Start-ups

The next big businesses will focus on these two tech trends, says investor behind Alibaba and Grab

Jenny Lee, managing partner at GGV Capital, speaks during the Bloomberg Sooner Than You Think technology summit in Singapore, on Thursday, Sept. 6, 2018.
Bloomberg | Getty Images

Want to come up with the next big thing? Look no further than mobile phones and 5G technology — the next generation of wireless internet connectivity.

That's according to investing icon Jenny Lee, who says the fast-evolving technologies will be central to the leading businesses of the future.

"I would say there are a couple of innings," Lee said when asked recently where she sees the next big start-up opportunities.

First, there are huge opportunities for businesses to embrace the rapid mobile adoption in growing markets like India, Southeast Asia and Latin America, Lee said at finance conference Money 2020 Asia in Singapore last month.

In India alone — a country of 1.3 billion people — the number of smartphone users is set to double to 829 million by 2022.

Meanwhile, in more technologically advanced countries like the U.S. and China, there is major scope for companies to capitalize on 5G, Lee noted.

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What is 5G?

"The mobile wave is not over," said Lee, whose was an early-stage backer of Asian tech titans Alibaba, Grab and Xiaomi, and has been placed among Forbes' top investors globally.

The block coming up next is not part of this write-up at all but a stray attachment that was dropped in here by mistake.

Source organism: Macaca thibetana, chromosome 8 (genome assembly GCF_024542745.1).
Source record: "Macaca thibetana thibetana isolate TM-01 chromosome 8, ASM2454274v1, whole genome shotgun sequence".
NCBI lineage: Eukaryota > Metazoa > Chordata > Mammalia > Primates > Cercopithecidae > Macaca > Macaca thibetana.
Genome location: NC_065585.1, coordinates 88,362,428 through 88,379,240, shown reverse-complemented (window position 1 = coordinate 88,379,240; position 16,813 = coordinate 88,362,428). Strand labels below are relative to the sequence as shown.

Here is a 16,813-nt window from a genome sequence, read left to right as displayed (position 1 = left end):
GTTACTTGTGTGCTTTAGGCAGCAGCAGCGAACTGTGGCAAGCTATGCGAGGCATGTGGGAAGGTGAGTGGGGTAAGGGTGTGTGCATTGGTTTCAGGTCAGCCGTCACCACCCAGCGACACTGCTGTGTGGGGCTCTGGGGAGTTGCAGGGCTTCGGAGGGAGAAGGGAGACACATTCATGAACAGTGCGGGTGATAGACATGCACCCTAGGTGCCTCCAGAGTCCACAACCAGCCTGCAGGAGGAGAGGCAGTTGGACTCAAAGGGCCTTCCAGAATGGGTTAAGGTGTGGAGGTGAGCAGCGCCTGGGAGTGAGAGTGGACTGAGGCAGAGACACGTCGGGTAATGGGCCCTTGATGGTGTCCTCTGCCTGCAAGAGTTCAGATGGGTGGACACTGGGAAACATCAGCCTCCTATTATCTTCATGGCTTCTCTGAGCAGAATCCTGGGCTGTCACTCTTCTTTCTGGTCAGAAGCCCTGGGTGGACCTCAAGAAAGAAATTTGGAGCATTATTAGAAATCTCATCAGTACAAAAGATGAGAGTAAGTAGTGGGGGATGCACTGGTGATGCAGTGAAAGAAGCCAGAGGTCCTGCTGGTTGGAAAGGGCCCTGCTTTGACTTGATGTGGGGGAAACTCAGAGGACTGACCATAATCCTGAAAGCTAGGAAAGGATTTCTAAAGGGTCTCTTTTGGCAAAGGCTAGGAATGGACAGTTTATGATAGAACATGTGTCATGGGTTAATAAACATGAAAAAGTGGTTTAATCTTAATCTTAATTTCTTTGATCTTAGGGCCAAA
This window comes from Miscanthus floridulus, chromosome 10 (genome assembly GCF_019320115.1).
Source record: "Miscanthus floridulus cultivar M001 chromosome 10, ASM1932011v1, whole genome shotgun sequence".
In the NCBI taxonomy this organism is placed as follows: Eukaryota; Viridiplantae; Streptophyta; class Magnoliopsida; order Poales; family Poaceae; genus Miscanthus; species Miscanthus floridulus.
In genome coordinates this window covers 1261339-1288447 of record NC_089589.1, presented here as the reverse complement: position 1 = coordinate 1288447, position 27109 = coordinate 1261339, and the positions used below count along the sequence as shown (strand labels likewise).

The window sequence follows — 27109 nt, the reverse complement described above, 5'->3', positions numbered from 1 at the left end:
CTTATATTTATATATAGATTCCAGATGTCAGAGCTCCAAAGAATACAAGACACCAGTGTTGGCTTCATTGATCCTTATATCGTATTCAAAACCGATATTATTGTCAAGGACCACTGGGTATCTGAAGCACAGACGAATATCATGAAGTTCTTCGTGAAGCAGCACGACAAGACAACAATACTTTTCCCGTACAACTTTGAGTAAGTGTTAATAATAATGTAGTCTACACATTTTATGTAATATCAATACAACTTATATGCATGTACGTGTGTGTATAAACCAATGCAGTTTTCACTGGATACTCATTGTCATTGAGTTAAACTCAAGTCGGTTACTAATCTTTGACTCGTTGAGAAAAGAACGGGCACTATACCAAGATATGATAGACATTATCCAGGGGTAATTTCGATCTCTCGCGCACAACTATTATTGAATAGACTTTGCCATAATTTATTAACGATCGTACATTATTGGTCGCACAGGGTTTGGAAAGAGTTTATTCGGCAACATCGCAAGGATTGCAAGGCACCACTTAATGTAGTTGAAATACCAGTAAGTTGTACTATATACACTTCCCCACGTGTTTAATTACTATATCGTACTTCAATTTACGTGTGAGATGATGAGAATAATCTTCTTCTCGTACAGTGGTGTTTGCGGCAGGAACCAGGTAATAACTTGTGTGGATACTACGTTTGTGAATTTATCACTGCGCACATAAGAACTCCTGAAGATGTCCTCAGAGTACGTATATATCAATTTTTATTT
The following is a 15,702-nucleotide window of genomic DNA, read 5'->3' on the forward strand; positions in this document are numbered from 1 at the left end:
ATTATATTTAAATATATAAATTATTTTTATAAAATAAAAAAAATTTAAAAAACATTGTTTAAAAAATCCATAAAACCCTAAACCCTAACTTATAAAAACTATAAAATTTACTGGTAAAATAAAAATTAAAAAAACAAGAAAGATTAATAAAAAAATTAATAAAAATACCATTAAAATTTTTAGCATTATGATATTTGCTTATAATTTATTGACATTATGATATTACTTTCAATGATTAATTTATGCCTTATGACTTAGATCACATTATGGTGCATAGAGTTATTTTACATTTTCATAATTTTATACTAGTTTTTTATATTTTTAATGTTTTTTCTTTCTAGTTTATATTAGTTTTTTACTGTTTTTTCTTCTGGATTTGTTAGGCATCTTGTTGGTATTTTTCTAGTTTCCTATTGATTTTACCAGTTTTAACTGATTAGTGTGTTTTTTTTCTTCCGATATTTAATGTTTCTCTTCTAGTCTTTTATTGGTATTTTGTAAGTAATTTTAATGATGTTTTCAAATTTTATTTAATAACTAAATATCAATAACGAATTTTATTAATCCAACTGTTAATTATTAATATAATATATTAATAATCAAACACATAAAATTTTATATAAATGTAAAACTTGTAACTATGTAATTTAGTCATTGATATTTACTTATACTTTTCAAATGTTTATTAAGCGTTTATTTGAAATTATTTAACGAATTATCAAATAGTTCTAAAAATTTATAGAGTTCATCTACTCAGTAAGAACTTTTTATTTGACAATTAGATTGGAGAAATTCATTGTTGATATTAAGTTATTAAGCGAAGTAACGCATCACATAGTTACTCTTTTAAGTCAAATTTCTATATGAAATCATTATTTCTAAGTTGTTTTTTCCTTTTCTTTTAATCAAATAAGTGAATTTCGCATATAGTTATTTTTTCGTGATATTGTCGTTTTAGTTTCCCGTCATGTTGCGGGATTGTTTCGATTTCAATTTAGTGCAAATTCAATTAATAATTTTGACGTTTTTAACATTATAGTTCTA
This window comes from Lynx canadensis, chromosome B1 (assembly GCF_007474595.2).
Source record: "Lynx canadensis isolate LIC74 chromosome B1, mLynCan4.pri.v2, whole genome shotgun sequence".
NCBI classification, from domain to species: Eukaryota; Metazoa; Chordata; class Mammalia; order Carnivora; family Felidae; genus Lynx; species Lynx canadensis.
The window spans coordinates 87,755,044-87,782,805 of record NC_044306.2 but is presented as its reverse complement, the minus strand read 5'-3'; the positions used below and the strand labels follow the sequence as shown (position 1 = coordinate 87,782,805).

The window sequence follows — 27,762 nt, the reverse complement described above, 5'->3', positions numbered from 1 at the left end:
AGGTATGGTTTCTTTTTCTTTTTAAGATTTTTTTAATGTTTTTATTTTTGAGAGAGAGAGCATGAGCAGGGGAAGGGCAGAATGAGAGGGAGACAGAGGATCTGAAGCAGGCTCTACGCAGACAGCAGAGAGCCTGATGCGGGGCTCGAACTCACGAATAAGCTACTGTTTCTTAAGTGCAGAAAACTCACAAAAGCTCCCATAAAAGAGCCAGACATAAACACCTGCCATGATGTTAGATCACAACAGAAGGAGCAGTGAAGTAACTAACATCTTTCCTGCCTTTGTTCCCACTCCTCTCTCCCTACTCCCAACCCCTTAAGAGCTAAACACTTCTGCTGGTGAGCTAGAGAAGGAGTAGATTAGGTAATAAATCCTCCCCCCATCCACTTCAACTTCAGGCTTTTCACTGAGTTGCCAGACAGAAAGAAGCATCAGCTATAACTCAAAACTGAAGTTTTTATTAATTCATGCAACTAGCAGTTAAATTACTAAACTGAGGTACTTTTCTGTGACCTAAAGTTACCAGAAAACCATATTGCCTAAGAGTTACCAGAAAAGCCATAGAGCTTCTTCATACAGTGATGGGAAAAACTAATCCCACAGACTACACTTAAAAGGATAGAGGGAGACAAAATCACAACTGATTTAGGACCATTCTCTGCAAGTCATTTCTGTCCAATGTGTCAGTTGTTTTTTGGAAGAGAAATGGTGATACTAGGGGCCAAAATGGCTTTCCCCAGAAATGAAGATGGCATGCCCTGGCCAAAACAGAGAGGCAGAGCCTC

"The first wave where we saw mobile internet trends, new ideas, new start-ups hit through the U.S. and China — that's now happening in Southeast Asia, India and Latin America," Lee said. "I think that's where there's a lot that can be learned from different markets, from different models."

"Then, I think that when we look at the U.S. and China now, the next wave that we see is actually 5G," said Lee, who is a managing partner at Silicon Valley-headquartered GGV Capital.

'New disruption'

Already companies are embracing the burgeoning 5G technology, which promises ultra-high speeds and cost reductions.

But as it gets more widespread, it will be become the primary infrastructure on which all major new technologies are run, including mobile internet, autonomous vehicles and even smart cities.

"That's where we see the new disruption," said Lee.

"I think the U.S. and China likely will lead that, while Southeast Asia, India (will) get onto the mobile wave and then ultimately, this becomes a global trend."

Opportunities in Asia

While less developed markets in Southeast Asia and India will likely take longer to catch up with major tech hubs like the U.S. and China, Lee also noted that she believes Asia offers the greatest scope for new business opportunities over the next decade.

"We've seen the growth in the U.S., we've seen the growth in China, we feel that the next 5-10 years growth is going to be Asia," Lee said, encouraging entrepreneurs to look to the region's fast-growing economies.

"If you're a start-up, it's a good time to think about what start-up you're trying to do in Asia," said Lee, who said she anticipates a boost to investment in the region over the coming years.

"Because it is a nascent market, it is important to think about competitive advantage. You're early: That means if you build an advantage today, that advantage is going to grow multiple-fold over the next few years," said Lee.

Don't miss: How to know when to take the leap from employee to entrepreneur

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